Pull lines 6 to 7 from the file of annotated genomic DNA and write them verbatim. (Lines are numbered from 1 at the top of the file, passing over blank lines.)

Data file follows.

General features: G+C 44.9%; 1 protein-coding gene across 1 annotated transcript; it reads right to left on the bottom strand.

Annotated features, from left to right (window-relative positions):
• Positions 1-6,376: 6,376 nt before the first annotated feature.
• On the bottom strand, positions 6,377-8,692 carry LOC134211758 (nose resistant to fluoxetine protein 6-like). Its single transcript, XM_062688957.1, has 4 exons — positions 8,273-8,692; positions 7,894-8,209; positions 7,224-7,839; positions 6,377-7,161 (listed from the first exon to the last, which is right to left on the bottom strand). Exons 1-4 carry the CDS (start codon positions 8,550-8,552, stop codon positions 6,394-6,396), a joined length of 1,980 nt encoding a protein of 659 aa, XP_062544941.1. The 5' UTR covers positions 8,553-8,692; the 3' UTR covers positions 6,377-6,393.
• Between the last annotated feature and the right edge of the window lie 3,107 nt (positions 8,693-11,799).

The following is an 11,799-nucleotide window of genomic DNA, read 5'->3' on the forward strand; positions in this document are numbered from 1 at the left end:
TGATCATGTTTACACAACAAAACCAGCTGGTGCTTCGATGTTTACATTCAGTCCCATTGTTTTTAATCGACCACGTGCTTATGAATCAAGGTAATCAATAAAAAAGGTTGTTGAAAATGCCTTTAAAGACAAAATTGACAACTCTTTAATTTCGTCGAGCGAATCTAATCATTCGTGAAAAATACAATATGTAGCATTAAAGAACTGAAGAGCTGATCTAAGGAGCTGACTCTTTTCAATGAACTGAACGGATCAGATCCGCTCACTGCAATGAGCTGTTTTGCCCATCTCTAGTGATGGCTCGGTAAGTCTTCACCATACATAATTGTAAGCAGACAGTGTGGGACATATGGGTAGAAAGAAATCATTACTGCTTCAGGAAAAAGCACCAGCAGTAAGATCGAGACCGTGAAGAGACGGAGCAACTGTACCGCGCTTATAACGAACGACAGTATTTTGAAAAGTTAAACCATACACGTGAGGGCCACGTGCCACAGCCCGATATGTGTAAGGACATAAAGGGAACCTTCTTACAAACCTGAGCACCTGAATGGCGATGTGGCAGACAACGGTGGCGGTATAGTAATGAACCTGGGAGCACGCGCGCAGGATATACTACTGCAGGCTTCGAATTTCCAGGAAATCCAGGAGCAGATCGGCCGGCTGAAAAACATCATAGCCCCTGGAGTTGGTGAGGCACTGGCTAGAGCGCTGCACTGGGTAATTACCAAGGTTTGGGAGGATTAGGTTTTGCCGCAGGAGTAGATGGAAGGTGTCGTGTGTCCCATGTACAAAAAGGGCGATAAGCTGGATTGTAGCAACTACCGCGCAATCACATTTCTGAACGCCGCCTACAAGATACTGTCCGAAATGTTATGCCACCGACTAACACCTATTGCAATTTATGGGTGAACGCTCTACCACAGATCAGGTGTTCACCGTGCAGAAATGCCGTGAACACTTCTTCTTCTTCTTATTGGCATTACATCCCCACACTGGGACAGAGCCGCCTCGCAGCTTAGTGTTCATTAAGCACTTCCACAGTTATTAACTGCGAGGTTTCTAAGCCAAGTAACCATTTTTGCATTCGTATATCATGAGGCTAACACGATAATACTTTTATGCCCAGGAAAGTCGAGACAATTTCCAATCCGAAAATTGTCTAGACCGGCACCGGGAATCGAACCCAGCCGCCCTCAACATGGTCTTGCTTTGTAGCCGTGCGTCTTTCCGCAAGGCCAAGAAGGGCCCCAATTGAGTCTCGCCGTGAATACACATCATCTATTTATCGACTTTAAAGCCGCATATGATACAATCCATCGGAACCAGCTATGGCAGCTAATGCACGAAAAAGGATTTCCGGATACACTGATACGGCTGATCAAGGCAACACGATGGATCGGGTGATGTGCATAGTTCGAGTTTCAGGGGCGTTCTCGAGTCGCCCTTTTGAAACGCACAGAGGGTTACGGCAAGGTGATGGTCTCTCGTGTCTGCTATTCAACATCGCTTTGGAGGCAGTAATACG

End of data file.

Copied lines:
The following is an 11,799-nucleotide window of genomic DNA, read 5'->3' on the forward strand; positions in this document are numbered from 1 at the left end:
TGATCATGTTTACACAACAAAACCAGCTGGTGCTTCGATGTTTACATTCAGTCCCATTGTTTTTAATCGACCACGTGCTTATGAATCAAGGTAATCAATAAAAAAGGTTGTTGAAAATGCCTTTAAAGACAAAATTGACAACTCTTTAATTTCGTCGAGCGAATCTAATCATTCGTGAAAAATACAATATGTAGCATTAAAGAACTGAAGAGCTGATCTAAGGAGCTGACTCTTTTCAATGAACTGAACGGATCAGATCCGCTCACTGCAATGAGCTGTTTTGCCCATCTCTAGTGATGGCTCGGTAAGTCTTCACCATACATAATTGTAAGCAGACAGTGTGGGACATATGGGTAGAAAGAAATCATTACTGCTTCAGGAAAAAGCACCAGCAGTAAGATCGAGACCGTGAAGAGACGGAGCAACTGTACCGCGCTTATAACGAACGACAGTATTTTGAAAAGTTAAACCATACACGTGAGGGCCACGTGCCACAGCCCGATATGTGTAAGGACATAAAGGGAACCTTCTTACAAACCTGAGCACCTGAATGGCGATGTGGCAGACAACGGTGGCGGTATAGTAATGAACCTGGGAGCACGCGCGCAGGATATACTACTGCAGGCTTCGAATTTCCAGGAAATCCAGGAGCAGATCGGCCGGCTGAAAAACATCATAGCCCCTGGAGTTGGTGAGGCACTGGCTAGAGCGCTGCACTGGGTAATTACCAAGGTTTGGGAGGATTAGGTTTTGCCGCAGGAGTAGATGGAAGGTGTCGTGTGTCCCATGTACAAAAAGGGCGATAAGCTGGATTGTAGCAACTACCGCGCAATCACATTTCTGAACGCCGCCTACAAGATACTGTCCGAAATGTTATGCCACCGACTAACACCTATTGCAATTTATGGGTGAACGCTCTACCACAGATCAGGTGTTCACCGTGCAGAAATGCCGTGAACACTTCTTCTTCTTCTTATTGGCATTACATCCCCACACTGGGACAGAGCCGCCTCGCAGCTTAGTGTTCATTAAGCACTTCCACAGTTATTAACTGCGAGGTTTCTAAGCCAAGTAACCATTTTTGCATTCGTATATCATGAGGCTAACACGATAATACTTTTATGCCCAGGAAAGTCGAGACAATTTCCAATCCGAAAATTGTCTAGACCGGCACCGGGAATCGAACCCAGCCGCCCTCAACATGGTCTTGCTTTGTAGCCGTGCGTCTTTCCGCAAGGCCAAGAAGGGCCCCAATTGAGTCTCGCCGTGAATACACATCATCTATTTATCGACTTTAAAGCCGCATATGATACAATCCATCGGAACCAGCTATGGCAGCTAATGCACGAAAAAGGATTTCCGGATACACTGATACGGCTGATCAAGGCAACACGATGGATCGGGTGATGTGCATAGTTCGAGTTTCAGGGGCGTTCTCGAGTCGCCCTTTTGAAACGCACAGAGGGTTACGGCAAGGTGATGGTCTCTCGTGTCTGCTATTCAACATCGCTTTGGAGGCAGTAATACG